Auto Chandran’s caller tune is “Ulagam priandhadhu enakaaga”, the evergreen MGR song from “Paasam”, which means “the world was born for me.”
It certainly seems appropriate for M Chandra Kumar, the 54-year-old auto driver from Coimbatore, Tamil Nadu. From running away from home and ending up in jail where he was brutally tortured, Chandran went on to become a celebrated author, who has penned as many as seven novels. It was based on his book, “Lock Up” (2006) that the award-winning Tamil film, “Visaranai” (2015) was made.
This chilling film on police brutality and human rights violations is India’s nomination for the Academy Awards this year in the Best Foreign Film category. Directed by Vetrimaaran, “Visaranai” has won several international accolades and three national awards. Many believe that the film is India’s strongest contender yet for the Oscars.
In 1983, Chandran was working at a shop in Guntur, Andhra Pradesh, when he was picked up by policemen late in the night. He was arrested on the suspicion that he was part of a gang of thieves that indulged in petty robbery.
How much of “Visaranai” is based on true events?
“The next thirteen days were brutal,” recalls Chandran, speaking to The News Minute. “We were in a tiny cell with barely any air.” The policemen needed to resolve the case quickly and they therefore tortured Chandran and the others who’d been arrested wrongfully to draw a confession out of them.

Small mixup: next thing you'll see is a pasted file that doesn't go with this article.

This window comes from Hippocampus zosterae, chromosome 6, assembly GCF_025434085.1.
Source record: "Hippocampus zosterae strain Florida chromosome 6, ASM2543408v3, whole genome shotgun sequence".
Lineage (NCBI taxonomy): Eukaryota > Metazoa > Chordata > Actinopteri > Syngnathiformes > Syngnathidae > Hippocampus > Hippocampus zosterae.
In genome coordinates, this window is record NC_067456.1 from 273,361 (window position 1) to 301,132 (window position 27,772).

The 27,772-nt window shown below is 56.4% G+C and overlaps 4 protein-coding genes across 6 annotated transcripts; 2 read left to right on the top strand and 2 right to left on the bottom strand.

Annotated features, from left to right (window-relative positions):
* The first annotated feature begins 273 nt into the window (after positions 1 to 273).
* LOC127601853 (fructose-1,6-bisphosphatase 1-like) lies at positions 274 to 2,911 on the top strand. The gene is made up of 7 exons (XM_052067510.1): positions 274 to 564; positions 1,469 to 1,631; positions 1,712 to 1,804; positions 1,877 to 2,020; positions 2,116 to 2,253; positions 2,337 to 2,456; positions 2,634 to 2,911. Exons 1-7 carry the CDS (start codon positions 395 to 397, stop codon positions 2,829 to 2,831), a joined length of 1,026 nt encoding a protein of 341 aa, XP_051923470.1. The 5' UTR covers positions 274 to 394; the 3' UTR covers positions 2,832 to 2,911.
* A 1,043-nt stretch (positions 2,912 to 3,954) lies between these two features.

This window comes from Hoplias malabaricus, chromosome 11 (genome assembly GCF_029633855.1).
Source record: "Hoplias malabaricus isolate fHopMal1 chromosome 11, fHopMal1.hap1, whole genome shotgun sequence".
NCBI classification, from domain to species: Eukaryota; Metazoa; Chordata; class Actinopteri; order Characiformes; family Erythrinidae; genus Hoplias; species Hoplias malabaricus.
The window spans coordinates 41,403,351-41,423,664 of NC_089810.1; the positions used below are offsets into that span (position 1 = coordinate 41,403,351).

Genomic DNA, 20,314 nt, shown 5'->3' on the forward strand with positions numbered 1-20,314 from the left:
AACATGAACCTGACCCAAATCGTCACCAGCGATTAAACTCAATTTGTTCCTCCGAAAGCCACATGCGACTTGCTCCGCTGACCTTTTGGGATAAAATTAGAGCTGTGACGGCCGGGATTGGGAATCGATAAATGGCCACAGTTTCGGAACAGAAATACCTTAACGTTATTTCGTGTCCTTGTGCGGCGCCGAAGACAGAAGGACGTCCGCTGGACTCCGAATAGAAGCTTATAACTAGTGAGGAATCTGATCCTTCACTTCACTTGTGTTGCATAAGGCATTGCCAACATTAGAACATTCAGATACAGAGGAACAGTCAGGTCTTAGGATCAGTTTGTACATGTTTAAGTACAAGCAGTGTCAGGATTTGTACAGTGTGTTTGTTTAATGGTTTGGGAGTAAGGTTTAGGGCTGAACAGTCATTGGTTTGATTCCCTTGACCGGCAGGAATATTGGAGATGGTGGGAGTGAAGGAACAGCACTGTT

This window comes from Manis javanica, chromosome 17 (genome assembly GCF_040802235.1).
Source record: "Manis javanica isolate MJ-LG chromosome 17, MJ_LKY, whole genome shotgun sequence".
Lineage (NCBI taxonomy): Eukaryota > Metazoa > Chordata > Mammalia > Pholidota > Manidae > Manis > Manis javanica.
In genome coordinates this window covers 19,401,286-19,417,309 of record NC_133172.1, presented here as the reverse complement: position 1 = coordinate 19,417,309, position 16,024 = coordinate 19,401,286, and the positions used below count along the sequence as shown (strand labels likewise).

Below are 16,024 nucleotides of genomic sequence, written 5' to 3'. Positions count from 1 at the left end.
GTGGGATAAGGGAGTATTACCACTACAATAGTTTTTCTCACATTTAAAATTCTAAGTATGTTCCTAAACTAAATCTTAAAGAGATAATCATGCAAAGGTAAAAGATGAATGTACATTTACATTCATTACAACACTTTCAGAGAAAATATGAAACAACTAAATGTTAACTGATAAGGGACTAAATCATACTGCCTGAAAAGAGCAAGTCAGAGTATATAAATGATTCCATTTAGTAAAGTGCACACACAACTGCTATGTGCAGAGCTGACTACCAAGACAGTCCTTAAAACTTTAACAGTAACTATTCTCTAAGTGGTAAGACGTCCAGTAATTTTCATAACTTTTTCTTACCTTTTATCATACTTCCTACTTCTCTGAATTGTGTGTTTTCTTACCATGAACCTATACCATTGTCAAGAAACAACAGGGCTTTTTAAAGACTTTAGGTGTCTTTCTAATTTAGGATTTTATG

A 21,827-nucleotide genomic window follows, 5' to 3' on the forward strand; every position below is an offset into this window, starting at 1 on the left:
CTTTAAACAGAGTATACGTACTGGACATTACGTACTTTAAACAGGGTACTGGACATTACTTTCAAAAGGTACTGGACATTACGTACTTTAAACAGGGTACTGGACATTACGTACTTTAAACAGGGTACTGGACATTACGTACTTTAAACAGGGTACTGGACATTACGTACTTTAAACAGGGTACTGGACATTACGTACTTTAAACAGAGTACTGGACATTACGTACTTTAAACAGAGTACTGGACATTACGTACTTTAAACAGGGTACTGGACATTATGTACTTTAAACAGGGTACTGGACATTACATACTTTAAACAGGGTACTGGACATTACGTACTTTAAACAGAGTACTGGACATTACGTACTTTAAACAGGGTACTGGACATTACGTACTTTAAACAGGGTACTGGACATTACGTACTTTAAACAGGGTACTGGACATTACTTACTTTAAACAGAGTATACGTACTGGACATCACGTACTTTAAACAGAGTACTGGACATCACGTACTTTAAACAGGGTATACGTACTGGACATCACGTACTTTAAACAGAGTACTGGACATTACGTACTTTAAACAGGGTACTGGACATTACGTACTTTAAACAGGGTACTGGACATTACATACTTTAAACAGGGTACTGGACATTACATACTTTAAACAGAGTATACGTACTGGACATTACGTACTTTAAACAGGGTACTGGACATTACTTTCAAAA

“What you see in the first half of the film about the human rights violations that go on in police custody, is what more or less happened,” says Chandran. “Except for a hospital visit, we were not allowed to go anywhere.”
Finally, Chandran and his fellow accused were released on September 27. It will be 33 years since the incident in another four days.
On the making of “Visaranai”
In 2014, director Vetrimaaran, was in conversation with Thangavelan, also known as Gnani, who had worked with ace film-maker Balu Mahendra in a few movies. The two of them were discussing and debating the role of art in society. It was then that Gnani said, “I think art should represent the marginalized from now on. It should give voice to those whose rights are suppressed. It should break away from celebrating authority and systems of power that we’ve been showing in our films for so long.”
Vetrimaaran concurred with Gnani’s views and asked him if he knew any such story on which he could base his next film. Gnani told him about his friend Chandran’s “Lock Up”, an award winning novel that had sold many thousand copies in Tamil Nadu. In fact, Gnani had been thinking of writing a screenplay based on the film. He told Vetrimaaran that Chandran would be more than happy to have someone of the director’s capabilities make a film on the book.
Vetrimaaran read the slim 148-page novel overnight and called Gnani the next day to tell him that his mind was made up. This was going to be his next film. A month later, Chandran received a call from the director.
“I was very happy,” says Chandran. “I had seen “Aadukalam” and I knew how talented he was. Besides, I trusted Gnani, my friend.”
When Chandran asked Vetrimaaran if he’d use his name in the film, the latter told him that though he was a well-known novelist, only readers knew of him. “With my film, at least one crore people will come to know of you,” Vetrimaaran said.